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Get your vax straight #VAXFACTS

With so much information and misinformation about the COVID-19 vaccination circulating online, it’s understandable why people may feel anxious or confused about getting vaccinated.

A new social media campaign aimed at people who have yet to get vaccinated or receive their second and booster jabs has launched to help dispel myths and layout the science so people can make a well-informed decision about their own health.

Howard Martin, Director of Population Health Management and Health Inequalities at NHS Norfolk and Waveney Clinical Commissioning Group (CCG) said: “Some people, especially those who are younger, have been really conflicted about whether or not to get vaccinated against COVID-19 because of things they’ve heard online. As far fetched and ridiculous some of the rumours and misinformation is, unfortunately there are people who listen and make a choice to not come forward and get vaccinated against this virus which has killed thousands and made life for millions miserable.”

#VAXFACTS aims to share information from trusted sources which challenge some of the most common vaccination myths or misinformation to help people distinguish fact from fiction.

1. Vaxfacts

  • The unvaccinated aren’t dying: People who haven’t had any immunisations against Covid-19 are certainly dying from the disease. For example, UK Health Security Agency (UKHSA) data shows that in England, at least 782 unvaccinated people died with Covid-19 between 21 November and 19 December 2021.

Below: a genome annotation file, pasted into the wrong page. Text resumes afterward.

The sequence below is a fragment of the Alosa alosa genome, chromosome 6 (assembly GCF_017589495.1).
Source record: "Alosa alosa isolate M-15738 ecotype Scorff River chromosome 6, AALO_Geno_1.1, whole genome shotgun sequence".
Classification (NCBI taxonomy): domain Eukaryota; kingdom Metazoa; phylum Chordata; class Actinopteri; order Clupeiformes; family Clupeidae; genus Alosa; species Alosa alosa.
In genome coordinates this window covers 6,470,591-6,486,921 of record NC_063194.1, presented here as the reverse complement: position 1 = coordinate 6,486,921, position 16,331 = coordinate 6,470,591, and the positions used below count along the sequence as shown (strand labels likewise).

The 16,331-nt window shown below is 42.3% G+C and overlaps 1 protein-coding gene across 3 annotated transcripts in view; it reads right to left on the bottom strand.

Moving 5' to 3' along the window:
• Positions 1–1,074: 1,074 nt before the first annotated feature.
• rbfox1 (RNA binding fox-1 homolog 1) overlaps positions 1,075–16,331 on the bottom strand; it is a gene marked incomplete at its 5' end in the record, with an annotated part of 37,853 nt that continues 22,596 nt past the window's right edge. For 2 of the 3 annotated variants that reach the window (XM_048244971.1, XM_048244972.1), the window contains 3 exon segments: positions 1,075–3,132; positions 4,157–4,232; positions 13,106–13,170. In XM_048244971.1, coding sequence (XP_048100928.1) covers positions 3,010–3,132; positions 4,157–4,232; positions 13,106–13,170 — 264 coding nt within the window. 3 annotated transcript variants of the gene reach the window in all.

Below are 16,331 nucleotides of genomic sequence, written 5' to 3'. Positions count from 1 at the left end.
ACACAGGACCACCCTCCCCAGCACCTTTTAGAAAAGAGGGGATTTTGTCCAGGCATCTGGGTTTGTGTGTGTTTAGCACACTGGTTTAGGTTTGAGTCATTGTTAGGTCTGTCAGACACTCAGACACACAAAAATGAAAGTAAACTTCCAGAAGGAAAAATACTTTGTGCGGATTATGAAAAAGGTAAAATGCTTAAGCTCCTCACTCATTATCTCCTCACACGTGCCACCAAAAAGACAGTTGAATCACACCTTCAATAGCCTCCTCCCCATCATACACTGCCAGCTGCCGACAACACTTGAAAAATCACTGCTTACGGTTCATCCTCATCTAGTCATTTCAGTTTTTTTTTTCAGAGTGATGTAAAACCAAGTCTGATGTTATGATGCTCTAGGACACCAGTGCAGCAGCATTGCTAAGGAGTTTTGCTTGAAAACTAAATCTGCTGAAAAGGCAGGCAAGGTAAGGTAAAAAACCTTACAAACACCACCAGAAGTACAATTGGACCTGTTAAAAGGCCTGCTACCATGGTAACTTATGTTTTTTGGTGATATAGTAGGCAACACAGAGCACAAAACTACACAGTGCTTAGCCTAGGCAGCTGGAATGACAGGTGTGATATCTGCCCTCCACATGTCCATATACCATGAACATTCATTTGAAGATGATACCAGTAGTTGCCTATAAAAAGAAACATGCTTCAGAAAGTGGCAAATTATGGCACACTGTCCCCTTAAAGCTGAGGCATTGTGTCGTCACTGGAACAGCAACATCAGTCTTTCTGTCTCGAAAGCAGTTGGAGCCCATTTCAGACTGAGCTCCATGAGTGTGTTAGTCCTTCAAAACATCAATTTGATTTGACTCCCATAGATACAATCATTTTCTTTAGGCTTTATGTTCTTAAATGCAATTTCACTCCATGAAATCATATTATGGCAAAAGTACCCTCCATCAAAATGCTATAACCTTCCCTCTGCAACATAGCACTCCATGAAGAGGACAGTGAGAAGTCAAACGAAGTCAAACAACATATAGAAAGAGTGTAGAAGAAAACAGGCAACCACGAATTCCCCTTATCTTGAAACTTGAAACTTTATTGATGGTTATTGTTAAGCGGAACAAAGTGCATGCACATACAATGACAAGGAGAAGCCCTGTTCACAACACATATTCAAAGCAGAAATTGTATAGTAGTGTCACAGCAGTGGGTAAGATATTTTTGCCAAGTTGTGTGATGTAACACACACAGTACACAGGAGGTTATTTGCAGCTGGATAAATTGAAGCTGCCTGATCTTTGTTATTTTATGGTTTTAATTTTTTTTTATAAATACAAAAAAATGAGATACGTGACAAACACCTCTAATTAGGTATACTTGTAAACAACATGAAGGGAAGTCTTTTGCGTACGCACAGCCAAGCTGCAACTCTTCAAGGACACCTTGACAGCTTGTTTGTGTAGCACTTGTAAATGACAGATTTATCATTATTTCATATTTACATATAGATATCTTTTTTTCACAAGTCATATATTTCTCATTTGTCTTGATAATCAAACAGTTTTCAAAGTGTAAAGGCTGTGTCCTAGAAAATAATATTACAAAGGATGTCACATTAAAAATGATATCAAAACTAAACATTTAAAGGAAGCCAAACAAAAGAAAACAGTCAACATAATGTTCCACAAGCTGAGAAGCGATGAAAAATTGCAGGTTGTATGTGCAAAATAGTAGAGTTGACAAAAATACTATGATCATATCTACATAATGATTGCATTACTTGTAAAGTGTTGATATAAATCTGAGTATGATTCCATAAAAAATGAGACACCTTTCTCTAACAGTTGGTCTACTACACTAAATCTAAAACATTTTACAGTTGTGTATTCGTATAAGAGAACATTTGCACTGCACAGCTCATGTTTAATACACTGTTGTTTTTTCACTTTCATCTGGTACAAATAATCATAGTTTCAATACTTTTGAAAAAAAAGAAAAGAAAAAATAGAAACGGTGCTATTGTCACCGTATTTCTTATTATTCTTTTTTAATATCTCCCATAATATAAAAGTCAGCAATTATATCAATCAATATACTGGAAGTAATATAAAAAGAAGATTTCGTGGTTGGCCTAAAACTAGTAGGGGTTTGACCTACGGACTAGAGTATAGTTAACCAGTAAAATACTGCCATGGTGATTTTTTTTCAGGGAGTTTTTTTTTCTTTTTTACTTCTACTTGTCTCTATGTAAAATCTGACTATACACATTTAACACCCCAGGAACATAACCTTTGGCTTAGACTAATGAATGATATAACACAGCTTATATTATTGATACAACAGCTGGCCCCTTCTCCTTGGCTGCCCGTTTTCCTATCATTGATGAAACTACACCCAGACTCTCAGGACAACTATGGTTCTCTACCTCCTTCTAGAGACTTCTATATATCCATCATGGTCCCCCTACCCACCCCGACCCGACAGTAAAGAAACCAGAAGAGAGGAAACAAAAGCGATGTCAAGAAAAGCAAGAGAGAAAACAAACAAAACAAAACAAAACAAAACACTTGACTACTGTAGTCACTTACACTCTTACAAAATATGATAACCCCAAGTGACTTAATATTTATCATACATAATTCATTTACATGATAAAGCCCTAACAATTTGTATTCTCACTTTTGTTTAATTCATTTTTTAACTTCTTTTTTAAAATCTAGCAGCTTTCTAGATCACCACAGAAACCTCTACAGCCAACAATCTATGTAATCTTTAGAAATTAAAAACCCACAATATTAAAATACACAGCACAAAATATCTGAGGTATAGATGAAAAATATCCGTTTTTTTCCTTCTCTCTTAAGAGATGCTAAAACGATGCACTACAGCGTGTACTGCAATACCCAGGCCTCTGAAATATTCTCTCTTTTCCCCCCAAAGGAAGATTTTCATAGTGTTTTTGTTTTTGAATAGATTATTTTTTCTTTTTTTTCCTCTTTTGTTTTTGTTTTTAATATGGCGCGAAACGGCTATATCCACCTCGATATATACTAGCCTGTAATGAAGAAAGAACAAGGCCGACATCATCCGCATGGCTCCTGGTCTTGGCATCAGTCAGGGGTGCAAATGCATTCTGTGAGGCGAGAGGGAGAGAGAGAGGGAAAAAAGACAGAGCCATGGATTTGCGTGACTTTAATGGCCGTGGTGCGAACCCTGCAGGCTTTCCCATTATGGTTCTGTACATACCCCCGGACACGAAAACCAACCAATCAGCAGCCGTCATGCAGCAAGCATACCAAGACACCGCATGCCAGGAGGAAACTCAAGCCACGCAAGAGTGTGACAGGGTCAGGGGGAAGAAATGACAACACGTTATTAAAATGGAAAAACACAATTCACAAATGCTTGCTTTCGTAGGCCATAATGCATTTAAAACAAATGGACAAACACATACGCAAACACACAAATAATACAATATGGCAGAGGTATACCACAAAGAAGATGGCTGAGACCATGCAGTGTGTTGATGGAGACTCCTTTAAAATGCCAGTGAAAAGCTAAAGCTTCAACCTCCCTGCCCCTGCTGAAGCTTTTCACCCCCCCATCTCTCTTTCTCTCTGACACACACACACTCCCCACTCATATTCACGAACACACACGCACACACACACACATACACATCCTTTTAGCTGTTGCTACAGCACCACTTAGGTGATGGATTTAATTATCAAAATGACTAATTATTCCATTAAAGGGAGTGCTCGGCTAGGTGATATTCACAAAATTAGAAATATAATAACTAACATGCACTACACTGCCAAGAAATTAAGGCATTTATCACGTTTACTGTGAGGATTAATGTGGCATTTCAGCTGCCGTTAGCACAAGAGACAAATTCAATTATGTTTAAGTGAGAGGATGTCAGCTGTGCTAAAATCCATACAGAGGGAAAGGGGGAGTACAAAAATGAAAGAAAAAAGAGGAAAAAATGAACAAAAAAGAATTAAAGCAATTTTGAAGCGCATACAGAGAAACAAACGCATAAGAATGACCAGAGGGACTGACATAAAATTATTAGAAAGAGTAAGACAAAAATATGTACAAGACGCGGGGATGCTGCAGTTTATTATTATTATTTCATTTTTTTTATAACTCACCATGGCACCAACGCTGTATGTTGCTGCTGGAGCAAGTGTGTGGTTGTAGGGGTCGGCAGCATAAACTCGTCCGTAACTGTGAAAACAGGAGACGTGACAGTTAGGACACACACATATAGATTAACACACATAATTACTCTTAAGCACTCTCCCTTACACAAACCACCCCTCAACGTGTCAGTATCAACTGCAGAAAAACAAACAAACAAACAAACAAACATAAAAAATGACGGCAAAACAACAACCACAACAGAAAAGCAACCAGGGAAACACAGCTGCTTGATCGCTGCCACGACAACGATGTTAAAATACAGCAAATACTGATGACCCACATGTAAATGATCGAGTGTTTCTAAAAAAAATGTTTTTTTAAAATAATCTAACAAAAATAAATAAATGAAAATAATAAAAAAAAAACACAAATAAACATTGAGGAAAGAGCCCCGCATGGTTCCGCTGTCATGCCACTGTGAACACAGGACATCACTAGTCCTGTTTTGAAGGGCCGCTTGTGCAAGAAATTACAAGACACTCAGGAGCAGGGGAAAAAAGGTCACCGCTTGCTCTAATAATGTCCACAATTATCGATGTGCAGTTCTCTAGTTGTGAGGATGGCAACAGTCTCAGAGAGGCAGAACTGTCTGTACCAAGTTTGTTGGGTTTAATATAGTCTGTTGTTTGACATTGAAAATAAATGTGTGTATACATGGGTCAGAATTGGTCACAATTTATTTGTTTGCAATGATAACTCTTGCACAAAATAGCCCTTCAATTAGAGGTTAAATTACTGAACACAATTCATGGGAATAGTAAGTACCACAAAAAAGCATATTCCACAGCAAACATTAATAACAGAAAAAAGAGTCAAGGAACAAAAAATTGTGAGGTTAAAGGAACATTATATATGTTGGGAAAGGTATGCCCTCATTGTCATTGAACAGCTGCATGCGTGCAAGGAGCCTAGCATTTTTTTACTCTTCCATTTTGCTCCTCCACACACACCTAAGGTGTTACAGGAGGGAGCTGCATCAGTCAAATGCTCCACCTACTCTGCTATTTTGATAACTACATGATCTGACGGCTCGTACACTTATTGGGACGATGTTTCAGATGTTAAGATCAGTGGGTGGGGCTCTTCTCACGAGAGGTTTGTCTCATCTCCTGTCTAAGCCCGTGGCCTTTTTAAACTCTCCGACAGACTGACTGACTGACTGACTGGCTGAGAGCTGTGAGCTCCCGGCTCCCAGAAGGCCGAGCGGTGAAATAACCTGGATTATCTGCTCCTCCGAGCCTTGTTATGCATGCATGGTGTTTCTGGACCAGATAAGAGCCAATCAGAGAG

• Hospitalisations: Recent data published by UKHSA shows just how important it is to get the jab, with people who have not been vaccinated being up to 8 times more likely to be hospitalised with COVID-19 and the booster vaccine was shown to be 88% effective in preventing people from ending up in hospital due to Omicron.
  • Vaccines and Omicron: While 2 doses of a COVID-19 vaccine provides strong protection against the Delta variant, data from the UKHSA shows 2 doses is not enough to protect people from Omicron – but a third dose, a booster, provides around 70% protection against symptomatic infection from Omicron 2 to 4 weeks after the booster is given.
  • Long Covid: According to the latest ONS figures, 1.3 million people in UK reported suffering from long COVID. Fatigue is the most common symptom reported in people experiencing long COVID, followed by loss of smell, shortness of breath and difficulty concentrating. 20% of these people reported that long COVID 20% limited their daily activities "a lot".
  • Blood clots: You’ve probably heard reports about a link between the AstraZeneca vaccine and blood clots. More specifically, a rare type of blood clot called CVT (cerebral venous thrombosis) that has been happening along with low blood platelets. Research is still looking into this. But at this time, these incidents appear to be extremely rare. In fact, having COVID-19 probably puts you at a far higher risk of CVT than being vaccinated, according to researchers at the University of Oxford. Putting it into perspective: you probably have more chance of getting a dangerous blood clot from taking a four-hour flight, than from having CVT from a COVID-19 vaccine. 
  • Fertility: The Royal College of Gynaecologists and the Royal College of Midwives have stated that there’s no known way COVID-19 vaccines could affect fertility or evidence to suggest that COVID-19 vaccines can cause harm to pregnant women or their babies.